Stocks Slip as Investors Weigh Vaccines, Virus Restrictions  <font color="#6f6f6f">The Wall Street Journal</font>

U.S. stocks slipped Wednesday as mounting coronavirus cases forced more parts of the country to impose restrictions meant to fight the spread of the virus.

Over the past month, investors have had to weigh progress made on coronavirus vaccines against news that much of the country is reporting a record number of new cases on many days. Stocks have rallied for much of this period, though there have been some days of heavy selling.

“It’s been kind of nerve-wracking from an investor standpoint,” said Lindsey Bell, chief investment strategist at Ally Invest. While Ms. Bell believes that a successful vaccine will allow economic growth to bounce back in the next year, she also anticipates markets will remain volatile for the foreseeable future.

“There’s still lots of concerns and question marks in the near term,” she said.

The Dow Jones Industrial Average shed 344.93 points, or 1.2%, to 29438.42, closing near its lows after coming within striking distance of a record earlier in the session. The S&P 500 fell 41.74 points, or 1.2%, to 3567.79 and the Nasdaq Composite lost 97.74 points, or 0.8%, to 11801.60.

Pfizer shares rose 28 cents, or 0.8%, to $36.32 after the drugmaker said it plans to seek authorization for its vaccine within days. Final results from its joint clinical trial with BioNTech showed its coronavirus inoculation was 95% effective.

Meanwhile, shares of health insurers were among the worst performers in the stock market Wednesday, with UnitedHealth UNH -2.16% falling $7.59, or 2.2%, to $344.51 and Cigna CI -1.81% falling $3.88, or 1.8%, to $210.93.

Target’s shares added $3.81, or 2.3%, to $166.85 after the retailer said sales rose steadily in its most recent quarter as demand for household goods and home-office supplies continued to grow during the pandemic.

Shares of companies that have benefited from more individuals working from home also rose. Zoom Video Communications ZM 3.34% climbed $13.41, or 3.3%, to $415.04.

Heading into the final months of the year, investors say a litany of concerns including new restrictions on social and business activity, and the halting pace of economic recovery, are weighing on overall sentiment.

On Wednesday, for instance, New York City said public schools would halt all in-person instruction starting the following day in an effort to stem the spread of the virus. Other parts of the country have restricted hours for businesses and restaurants and issued travel warnings ahead of the holidays.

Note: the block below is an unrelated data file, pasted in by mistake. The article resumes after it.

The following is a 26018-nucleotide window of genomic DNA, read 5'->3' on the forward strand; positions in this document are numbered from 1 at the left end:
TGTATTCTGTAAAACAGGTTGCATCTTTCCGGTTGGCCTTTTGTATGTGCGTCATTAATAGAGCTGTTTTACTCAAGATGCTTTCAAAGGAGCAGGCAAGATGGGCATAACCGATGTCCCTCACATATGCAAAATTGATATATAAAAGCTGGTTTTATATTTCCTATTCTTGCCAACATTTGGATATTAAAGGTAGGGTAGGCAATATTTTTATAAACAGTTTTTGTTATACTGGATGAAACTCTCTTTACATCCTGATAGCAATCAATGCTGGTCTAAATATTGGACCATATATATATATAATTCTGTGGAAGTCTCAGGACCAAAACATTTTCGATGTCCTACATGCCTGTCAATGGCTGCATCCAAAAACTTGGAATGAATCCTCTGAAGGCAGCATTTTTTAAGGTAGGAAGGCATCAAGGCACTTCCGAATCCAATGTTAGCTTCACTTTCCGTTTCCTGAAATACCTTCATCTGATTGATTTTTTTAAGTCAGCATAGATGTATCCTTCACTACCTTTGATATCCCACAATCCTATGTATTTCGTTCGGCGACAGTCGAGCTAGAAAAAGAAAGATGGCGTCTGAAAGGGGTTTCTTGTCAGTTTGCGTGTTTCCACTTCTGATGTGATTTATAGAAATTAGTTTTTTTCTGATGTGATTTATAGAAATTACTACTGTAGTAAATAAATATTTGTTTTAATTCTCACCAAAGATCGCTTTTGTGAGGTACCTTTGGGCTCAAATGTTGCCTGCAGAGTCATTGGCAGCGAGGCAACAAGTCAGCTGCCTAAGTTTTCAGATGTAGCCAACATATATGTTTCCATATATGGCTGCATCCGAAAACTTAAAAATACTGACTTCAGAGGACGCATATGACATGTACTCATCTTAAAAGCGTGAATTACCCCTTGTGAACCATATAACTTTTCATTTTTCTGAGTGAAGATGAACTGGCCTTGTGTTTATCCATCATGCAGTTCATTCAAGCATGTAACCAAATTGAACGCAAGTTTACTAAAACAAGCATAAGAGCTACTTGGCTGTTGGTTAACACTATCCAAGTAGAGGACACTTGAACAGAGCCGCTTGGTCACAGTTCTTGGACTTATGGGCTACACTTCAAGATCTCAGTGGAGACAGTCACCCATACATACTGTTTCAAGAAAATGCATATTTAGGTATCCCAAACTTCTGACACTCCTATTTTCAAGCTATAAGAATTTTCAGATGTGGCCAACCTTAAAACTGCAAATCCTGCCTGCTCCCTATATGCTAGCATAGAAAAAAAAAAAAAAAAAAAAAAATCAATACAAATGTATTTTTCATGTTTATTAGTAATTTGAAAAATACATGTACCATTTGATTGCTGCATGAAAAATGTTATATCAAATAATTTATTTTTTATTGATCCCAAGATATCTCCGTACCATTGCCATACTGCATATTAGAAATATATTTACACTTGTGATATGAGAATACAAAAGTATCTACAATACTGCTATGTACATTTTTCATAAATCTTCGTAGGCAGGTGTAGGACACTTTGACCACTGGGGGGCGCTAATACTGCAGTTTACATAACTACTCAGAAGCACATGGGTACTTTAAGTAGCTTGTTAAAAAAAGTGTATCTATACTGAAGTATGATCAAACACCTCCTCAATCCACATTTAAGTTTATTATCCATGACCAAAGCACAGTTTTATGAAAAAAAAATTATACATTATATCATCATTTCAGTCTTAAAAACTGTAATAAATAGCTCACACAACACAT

Given the speed with which the virus is spreading, many investors and analysts say they are banking on hopes that the U.S. will be able to soon distribute an effective vaccine.

“Given the nature of this crisis, the only way to get out of this cycle of first wave, second wave, third wave [of infections] is to start circulating a vaccine, and that’s going to begin relatively shortly,” said James McCormick, a strategist at NatWest Markets. “If you can convince the consumer to both re-engage in the economy, and also that they’ll have a job in the next six months, that unleashes a major sector of the economy.”

The number of newly reported coronavirus cases rose again on Tuesday, prompting states to implement new restrictions.

Photo: Keith Birmingham/SCNG/Zuma Press

Federal Reserve Chairman Jerome Powell on Tuesday cautioned that the economy faces significant challenges and uncertainty because of the increased spread of the coronavirus. He also said it was too soon to say how a potential vaccine would change the outlook, with the possibility of widespread vaccination still many months away.

Overseas, the pan-continental Stoxx Europe 600 ticked up 0.4%.

Most major Asian equity benchmarks ended the day higher. Japan’s Nikkei 225 index dropped 1.1% by the close of trading after local authorities said there had been a jump in coronavirus cases.

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Appeared in the November 19, 2020, print edition as ‘Health Insurers Drag Down Stock Indexes.’